We had a lot of discussion around whether I should go or not.  The tickets were non refundable and I had been looking forward to going for a long time.  It was unlikely that any scans or surgery were going to happen in the time I was away, owing to the weekend in the middle.  My husband and I decided that I should go, and could always come back early if it were warranted.

I was a nervous wreck.  I couldn’t find my passport the day before I was due to go, I wasn’t sleeping and my back was niggling – just what I needed.  Passport found, I boarded the plane for an uncomfortable 18 hour journey.  The first day of the conference I found bearable – lots of walking in between speakers, using the hotel gym and stretching out in the evening.  Day two I was miserable – jet lag had caught up, I wasn’t able to concentrate much with the presentations and the back pain was getting much worse.  That night I skyped home to hear more about the plan that the surgeon was putting in place.  There were neurosurgeons being consulted and an appointment at the childrens hospital, following a CT scan, which was to happen on the day I arrived home.  There was a suggestion that the lump was a meningocele – a protrusion of the dura, filled with cerebrospinal fluid, caused by a defect in the skull.  Things were looking serious, and my husband, a surgeon himself, who could usually talk me through my worries, was himself distressed and upset.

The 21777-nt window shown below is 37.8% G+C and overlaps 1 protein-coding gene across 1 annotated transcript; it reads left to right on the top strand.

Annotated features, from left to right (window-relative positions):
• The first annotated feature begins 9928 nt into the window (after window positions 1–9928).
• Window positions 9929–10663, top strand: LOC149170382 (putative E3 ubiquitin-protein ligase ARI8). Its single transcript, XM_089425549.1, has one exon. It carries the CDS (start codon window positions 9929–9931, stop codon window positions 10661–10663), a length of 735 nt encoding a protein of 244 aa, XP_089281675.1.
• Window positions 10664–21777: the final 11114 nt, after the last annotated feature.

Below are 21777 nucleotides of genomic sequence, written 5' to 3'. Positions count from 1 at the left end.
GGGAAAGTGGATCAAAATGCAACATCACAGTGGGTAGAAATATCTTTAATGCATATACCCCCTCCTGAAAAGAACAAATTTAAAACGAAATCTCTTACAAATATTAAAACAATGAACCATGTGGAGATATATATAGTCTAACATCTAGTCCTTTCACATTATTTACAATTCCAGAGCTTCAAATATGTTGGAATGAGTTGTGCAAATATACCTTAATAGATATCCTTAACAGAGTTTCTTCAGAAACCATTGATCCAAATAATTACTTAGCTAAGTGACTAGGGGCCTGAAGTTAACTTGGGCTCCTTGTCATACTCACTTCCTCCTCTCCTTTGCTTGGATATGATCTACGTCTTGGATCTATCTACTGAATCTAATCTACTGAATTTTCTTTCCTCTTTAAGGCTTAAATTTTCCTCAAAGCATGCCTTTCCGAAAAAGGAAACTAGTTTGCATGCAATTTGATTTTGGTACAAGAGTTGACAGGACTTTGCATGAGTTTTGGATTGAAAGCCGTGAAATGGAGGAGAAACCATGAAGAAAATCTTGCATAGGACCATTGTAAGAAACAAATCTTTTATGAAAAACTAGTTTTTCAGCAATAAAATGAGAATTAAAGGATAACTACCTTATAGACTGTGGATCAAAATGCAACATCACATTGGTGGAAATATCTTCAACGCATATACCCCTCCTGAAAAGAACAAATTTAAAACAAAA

Day 3 was exceedingly uncomfortable. I stood at the back of the room for several of the speakers, wriggled like a 3 year old, and was distracted.  Skyping home again that night I heard that my very calm husband, who is usually very dismissive of our children’s ailments, had had a “moment” at work, shortly after receiving the referral appointment to the childrens hospital.  It was for the Childrens Cancer Centre with an oncologist, a detail he thoughtfully left out of our skype session.  Taking my cues from his level of distress, my journey home was a bit of a nightmare.  The pain was almost unbearable, sitting was really uncomfortable and with storms across the country, my flights were delayed.  I was lucky to score 3 seats on the plane and exhausted, slept through the flight.